Now you would think that with her troubled filled life, she could have at least been allowed to pass away peacefully in bed when her own time came.
But no! This had to be another bad experience again for all concerned.
In 1926 Most of the older housing around Commercial Road came down as part of town housing improvements to be replaced by modern houses most of which still stand today.
The Stevens family and many of their neighbours from Park Street moved to Colliery Road part of the the Deansfield Road estate being built on a similar style to those being built at that time. at Low Hill.
On most Saturdays just after the War nan would catch her bus from St Matthew’s Church, lower Horseley Fields to do her weeks shopping in town, then as on most occasions as we lived near the town centre, she would call down to our house in Nursery Street for a cup of tea and a rest.
When she called, she would always be carrying two heavy bags full of shopping , and if I happened to be in the house at the time she was going home, mom would get me to carry her bags to the return bus home from the top of Horseley fields.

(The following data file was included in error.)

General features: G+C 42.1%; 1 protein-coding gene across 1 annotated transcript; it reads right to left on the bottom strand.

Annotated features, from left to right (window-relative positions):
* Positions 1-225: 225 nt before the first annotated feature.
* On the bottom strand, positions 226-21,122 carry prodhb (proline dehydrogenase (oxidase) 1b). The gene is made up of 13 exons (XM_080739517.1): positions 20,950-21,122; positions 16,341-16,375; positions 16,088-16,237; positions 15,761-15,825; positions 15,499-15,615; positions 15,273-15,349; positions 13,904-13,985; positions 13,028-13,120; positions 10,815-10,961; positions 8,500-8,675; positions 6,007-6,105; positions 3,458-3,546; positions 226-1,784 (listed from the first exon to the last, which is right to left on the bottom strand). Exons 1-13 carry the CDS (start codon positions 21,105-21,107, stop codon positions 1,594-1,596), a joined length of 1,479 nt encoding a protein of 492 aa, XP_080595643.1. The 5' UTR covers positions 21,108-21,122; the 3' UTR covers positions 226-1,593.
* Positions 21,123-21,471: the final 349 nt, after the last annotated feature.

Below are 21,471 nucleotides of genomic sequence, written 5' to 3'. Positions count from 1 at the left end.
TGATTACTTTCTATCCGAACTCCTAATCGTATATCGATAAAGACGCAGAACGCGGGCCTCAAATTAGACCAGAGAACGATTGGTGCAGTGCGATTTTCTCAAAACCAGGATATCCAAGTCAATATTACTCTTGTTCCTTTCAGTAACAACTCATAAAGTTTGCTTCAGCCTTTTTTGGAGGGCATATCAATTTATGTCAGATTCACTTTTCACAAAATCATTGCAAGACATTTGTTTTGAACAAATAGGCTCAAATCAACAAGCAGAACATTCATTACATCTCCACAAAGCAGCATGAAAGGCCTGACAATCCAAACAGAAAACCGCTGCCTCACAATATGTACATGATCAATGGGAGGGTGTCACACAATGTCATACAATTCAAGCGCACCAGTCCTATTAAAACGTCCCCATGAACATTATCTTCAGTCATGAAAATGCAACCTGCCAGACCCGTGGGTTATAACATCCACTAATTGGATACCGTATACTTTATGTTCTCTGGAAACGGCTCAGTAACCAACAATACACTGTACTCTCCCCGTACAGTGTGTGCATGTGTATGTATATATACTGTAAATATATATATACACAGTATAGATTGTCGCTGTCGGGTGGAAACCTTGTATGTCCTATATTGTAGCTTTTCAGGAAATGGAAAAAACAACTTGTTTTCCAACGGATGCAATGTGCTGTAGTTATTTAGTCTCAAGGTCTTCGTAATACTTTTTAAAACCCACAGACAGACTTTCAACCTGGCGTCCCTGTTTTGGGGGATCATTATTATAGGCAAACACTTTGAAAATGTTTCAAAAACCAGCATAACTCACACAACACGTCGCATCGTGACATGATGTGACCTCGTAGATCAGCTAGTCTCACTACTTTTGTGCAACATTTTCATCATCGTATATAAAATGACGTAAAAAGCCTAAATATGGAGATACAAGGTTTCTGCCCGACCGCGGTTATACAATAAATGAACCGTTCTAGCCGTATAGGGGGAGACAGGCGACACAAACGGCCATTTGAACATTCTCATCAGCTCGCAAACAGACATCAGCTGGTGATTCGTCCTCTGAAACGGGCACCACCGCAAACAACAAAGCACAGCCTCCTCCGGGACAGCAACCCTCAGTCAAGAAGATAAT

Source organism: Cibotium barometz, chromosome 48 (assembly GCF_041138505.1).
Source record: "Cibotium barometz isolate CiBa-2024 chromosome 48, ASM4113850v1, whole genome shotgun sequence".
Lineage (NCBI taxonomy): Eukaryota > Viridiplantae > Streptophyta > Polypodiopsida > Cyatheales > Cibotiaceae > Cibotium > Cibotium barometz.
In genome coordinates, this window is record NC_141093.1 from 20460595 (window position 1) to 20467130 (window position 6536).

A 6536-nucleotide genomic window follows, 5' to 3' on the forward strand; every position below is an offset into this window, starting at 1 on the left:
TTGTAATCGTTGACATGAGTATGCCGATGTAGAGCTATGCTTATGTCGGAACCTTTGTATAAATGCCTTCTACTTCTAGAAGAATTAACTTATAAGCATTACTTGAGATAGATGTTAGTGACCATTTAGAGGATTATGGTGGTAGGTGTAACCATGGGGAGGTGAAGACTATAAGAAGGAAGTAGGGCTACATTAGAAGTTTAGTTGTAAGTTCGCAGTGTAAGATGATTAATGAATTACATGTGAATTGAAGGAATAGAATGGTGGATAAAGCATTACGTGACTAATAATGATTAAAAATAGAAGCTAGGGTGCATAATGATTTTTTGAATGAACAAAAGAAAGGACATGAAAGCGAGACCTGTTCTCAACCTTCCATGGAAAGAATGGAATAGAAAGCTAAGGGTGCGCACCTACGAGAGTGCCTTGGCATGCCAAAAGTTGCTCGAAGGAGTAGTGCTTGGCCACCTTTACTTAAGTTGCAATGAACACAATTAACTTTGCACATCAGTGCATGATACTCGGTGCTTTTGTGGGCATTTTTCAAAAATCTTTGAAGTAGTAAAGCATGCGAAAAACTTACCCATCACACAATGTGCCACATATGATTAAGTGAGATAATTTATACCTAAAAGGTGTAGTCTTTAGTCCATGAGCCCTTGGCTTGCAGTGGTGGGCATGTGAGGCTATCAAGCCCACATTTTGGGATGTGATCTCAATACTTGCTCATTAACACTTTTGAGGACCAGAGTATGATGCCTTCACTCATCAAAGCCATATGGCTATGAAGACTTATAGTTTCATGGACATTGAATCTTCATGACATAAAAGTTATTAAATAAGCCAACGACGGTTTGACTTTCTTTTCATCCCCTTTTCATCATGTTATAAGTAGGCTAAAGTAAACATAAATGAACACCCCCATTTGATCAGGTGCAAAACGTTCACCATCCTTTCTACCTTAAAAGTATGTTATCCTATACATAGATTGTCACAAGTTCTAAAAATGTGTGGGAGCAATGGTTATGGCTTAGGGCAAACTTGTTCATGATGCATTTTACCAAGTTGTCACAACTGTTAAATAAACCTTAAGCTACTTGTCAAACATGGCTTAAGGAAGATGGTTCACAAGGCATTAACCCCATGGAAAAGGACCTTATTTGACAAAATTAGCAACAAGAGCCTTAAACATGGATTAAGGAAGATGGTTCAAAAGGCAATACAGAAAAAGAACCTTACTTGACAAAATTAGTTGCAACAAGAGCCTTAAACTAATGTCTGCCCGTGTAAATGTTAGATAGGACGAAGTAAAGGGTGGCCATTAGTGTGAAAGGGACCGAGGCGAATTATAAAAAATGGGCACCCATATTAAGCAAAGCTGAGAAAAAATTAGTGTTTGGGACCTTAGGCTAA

Her last Saturday visit would also be the day she died, and that day would cause extreme anxiety for us then, and for mom, the rest of her life.
Usually after nan’s visit, mom would stay on our step until gran and I reached the top of the street, then as always gran would turn and they would smile and wave to each other, it was the same thing every time.
But not this final day, something had been said, mom and gran did not part on the best of terms and when nan looked back to wave, mom had gone back inside our house.
I could tell nan was upset, by the sad look on her face, and her manner as we carried on up Stafford Street to the top of Horseley Fields and her bus stop for home.
We were later to learn that when she alighted from the bus, outside the Stags Head (seen here some twenty five years later on in the 70s), and turned left into Colliery Road, she struggled with her heavy bags as far as the gates to Eastfield School, where she stopped, paused against the wall, and with her hands still clutching the bags, collapsed and died.
“Her heart had finally given in,”
the doctor said.
She was sixty nine years old.
Mom still hadn’t recovered from the death of her father the previous year, and having upset her mother when they last parted, it caused her to have a nervous breakdown and this illness went on to plague her for the rest of her life.